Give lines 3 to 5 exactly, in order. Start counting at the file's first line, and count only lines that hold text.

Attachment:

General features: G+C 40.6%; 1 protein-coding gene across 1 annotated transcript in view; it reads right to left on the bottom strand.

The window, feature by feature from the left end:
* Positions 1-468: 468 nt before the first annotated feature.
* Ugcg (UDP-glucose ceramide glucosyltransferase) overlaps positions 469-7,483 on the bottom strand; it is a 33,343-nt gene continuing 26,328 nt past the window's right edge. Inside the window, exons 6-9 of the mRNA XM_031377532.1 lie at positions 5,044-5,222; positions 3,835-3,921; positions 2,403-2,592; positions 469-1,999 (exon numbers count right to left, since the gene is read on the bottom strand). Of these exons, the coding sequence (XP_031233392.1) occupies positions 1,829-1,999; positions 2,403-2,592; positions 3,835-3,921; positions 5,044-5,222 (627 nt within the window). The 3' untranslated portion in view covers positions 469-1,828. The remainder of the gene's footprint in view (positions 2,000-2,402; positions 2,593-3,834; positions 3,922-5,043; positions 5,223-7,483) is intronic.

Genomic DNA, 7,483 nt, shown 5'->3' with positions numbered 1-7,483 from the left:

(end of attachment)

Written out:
* Positions 1-468: 468 nt before the first annotated feature.
* Ugcg (UDP-glucose ceramide glucosyltransferase) overlaps positions 469-7,483 on the bottom strand; it is a 33,343-nt gene continuing 26,328 nt past the window's right edge. Inside the window, exons 6-9 of the mRNA XM_031377532.1 lie at positions 5,044-5,222; positions 3,835-3,921; positions 2,403-2,592; positions 469-1,999 (exon numbers count right to left, since the gene is read on the bottom strand). Of these exons, the coding sequence (XP_031233392.1) occupies positions 1,829-1,999; positions 2,403-2,592; positions 3,835-3,921; positions 5,044-5,222 (627 nt within the window). The 3' untranslated portion in view covers positions 469-1,828. The remainder of the gene's footprint in view (positions 2,000-2,402; positions 2,593-3,834; positions 3,922-5,043; positions 5,223-7,483) is intronic.

Genomic DNA, 7,483 nt, shown 5'->3' with positions numbered 1-7,483 from the left: